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—  Hamlet  —
Artist's rendering of Goust and its ruined "City of the Hills" (1899).
Goust is located in France
Coordinates: 42°57′N 00°27′E / 42.95°N 0.45°E / 42.95; 0.45Coordinates: 42°57′N 00°27′E / 42.95°N 0.45°E / 42.95; 0.45
Country France
Region Aquitaine
Department Pyrénées-Atlantiques
Arrondissement Oloron-Sainte-Marie
Canton Laruns
Commune Laruns
 - Total 2.5 km2 (1 sq mi)
Postal Code
Unrecognized state
Life span?
Capital Not specified
Language(s) Béarnese, French
Religion Roman Catholic
Government Republic
 - Established Enter start year
 - Recognized by France and Spain 1648
 - Disestablished Enter end year
 - 1865 2.5 km2 (1 sq mi)
 - 1865 est. 59 
     Density 23.6 /km2  (61.1 /sq mi)
 - 1885 est. 61 
 - 1900 est. 150 
Currency French franc

Goust is a hamlet in the Pyrénées-Atlantiques department of southwestern France. For centuries it was governed as an independent republic, and was never formally annexed by France. Noted for its centenarians, one pensioner was reported to have reached the age of 123.[1]



Goust is located on the territory of the commune of Laruns. It occupies one square mile on a plateau at the southern (upper) end of the valley of the Gave d'Ossau in the Western Pyrenees, across the river from Eaux-Chaudes. At an elevation of 995 m/3264 ft, it is accessible only by a narrow mountain footpath across the Pont d'Enfer ("Bridge of Hell"). The nearest town is Laruns in the valley below.

The community is made up of 10-12 households, with a population fluctuating between 50 and 150 residents. The traditional economy was based on animal husbandry, wool, and silk production, augmented more recently by tourism. All baptisms, weddings, and burials are performed at the Catholic church in Laruns.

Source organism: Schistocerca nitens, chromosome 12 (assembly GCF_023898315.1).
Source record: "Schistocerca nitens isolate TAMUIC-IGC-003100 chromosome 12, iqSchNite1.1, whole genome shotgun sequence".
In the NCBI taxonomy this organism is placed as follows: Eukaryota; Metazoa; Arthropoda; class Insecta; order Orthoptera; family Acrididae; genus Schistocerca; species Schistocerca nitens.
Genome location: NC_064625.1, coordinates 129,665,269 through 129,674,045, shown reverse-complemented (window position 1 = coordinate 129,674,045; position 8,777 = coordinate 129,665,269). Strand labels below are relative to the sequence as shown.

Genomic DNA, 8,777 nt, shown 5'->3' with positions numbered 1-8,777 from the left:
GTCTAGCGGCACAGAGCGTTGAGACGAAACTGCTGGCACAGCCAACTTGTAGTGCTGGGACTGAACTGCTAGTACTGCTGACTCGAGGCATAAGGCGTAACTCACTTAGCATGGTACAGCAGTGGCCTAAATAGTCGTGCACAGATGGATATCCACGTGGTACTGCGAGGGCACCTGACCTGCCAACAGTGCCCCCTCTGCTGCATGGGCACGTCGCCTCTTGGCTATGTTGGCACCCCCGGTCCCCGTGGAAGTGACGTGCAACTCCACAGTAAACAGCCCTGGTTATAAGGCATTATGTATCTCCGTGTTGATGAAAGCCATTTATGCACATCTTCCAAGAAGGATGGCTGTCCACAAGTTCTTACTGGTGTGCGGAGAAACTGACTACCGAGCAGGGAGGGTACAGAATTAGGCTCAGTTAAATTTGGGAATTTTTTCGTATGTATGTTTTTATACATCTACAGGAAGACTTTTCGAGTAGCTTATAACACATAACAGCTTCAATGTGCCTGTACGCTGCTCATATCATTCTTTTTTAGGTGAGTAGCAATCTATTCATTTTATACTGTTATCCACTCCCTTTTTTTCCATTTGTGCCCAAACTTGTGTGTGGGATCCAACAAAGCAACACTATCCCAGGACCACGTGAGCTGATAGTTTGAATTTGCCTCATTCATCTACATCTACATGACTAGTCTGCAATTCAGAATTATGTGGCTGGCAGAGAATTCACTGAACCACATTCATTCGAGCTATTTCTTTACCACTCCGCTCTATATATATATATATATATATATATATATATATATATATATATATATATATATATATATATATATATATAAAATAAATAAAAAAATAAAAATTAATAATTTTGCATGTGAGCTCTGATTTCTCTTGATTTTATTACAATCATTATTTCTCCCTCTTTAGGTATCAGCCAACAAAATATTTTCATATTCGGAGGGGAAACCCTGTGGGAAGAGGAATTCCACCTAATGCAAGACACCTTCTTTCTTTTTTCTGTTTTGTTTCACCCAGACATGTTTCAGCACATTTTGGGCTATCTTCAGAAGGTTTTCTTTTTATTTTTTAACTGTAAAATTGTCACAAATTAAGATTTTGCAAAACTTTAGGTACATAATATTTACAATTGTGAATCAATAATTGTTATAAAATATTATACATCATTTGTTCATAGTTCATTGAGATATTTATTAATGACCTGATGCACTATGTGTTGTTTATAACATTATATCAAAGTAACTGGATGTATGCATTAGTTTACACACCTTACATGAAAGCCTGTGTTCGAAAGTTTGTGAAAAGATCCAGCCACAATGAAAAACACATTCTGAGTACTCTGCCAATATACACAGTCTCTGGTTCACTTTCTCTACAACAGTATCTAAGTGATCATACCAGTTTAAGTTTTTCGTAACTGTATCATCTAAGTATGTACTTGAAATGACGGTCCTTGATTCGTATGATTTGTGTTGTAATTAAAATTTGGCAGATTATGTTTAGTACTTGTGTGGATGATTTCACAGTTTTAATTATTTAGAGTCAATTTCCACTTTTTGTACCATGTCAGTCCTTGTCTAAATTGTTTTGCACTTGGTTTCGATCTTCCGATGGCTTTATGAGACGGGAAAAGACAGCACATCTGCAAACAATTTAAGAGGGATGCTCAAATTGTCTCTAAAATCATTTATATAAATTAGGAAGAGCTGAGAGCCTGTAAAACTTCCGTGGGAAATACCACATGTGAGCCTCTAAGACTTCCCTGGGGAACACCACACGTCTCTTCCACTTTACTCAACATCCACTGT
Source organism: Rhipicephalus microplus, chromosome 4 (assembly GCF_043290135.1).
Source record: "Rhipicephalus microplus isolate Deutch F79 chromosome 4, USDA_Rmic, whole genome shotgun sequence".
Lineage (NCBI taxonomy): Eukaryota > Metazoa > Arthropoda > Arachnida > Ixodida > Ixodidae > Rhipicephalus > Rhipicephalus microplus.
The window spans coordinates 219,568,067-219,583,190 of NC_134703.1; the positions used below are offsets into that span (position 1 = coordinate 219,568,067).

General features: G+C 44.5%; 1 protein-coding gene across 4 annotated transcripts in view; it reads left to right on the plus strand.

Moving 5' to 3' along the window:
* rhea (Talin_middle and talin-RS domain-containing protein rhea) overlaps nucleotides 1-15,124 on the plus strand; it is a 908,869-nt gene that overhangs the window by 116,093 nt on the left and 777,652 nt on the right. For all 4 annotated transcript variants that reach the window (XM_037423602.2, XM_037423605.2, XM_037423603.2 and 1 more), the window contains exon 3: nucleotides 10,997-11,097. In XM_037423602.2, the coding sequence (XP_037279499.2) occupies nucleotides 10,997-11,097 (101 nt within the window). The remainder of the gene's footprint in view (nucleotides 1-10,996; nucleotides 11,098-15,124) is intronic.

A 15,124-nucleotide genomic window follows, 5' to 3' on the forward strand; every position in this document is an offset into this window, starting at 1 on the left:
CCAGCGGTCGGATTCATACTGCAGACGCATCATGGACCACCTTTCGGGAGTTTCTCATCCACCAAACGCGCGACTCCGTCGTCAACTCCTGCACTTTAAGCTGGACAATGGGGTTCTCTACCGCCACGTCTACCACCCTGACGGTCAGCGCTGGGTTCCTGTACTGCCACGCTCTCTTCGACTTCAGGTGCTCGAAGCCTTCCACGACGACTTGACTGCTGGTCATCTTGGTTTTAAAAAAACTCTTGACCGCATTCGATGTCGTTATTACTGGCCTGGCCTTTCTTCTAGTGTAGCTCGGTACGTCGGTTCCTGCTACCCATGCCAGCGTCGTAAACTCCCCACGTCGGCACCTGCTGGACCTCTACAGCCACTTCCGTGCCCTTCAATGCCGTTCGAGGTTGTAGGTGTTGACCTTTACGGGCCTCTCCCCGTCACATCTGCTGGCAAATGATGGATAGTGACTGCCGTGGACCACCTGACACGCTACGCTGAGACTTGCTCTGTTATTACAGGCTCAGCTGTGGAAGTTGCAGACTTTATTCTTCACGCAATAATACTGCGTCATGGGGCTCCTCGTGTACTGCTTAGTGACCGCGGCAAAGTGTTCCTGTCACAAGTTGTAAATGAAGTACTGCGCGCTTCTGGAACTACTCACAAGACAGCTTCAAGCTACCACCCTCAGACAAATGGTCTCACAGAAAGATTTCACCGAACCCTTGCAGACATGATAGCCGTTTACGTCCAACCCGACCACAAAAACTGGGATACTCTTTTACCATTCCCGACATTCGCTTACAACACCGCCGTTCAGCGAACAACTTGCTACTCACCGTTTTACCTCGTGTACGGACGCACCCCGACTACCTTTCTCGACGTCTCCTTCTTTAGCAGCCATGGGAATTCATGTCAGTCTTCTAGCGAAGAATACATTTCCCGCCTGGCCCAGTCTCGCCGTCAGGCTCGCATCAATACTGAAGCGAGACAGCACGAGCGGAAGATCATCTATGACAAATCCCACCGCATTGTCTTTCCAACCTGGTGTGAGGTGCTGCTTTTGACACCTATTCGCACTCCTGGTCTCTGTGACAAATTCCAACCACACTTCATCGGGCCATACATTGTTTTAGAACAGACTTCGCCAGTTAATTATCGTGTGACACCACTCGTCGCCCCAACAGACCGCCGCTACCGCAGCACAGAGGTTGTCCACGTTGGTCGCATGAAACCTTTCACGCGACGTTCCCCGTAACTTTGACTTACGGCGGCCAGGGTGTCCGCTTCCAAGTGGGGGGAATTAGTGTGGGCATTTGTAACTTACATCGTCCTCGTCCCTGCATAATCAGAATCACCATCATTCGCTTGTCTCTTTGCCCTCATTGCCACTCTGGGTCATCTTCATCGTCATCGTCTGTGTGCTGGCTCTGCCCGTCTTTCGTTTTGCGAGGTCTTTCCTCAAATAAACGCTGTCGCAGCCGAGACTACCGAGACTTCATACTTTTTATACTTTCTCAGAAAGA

Due to its isolated situation, the inhabitants of Goust have evolved a curious funeral custom: the deceased is placed in a coffin and sent down the mountainside via a specially-constructed chute, to be collected at the bottom for burial in the Laruns cemetery.


Although self-governing for centuries, Goust's independence was recognized by France and Spain only in 1648. The government consisted of a Council of Ancients composed of 3-12 citizens, who elected a President for a term of five years.[2][3]

In 1896 the president proclaimed a ban on publication of any newspaper without executive authorization, which led to an uprising of the citizens.[4]

Although never formally annexed, Goust has not recently asserted its claim to independence, so is generally considered a part of France.

See also


  1. ^ Cayet, Pierre Victor Palma (1605), Chronologie septenaire de l'histoire de la paix entre les Roys de France et d'Espagne
  2. ^ "Smallest Republic in the World," Dallas Morning News, August 15, 1896, p 8
  3. ^ "Pinhead Republics," Idaho Daily Statesman, May 9, 1894, p 5
  4. ^ "Fighting for Journalism," Boston Daily Globe, July 14, 1896, p 8

Further reading

External links


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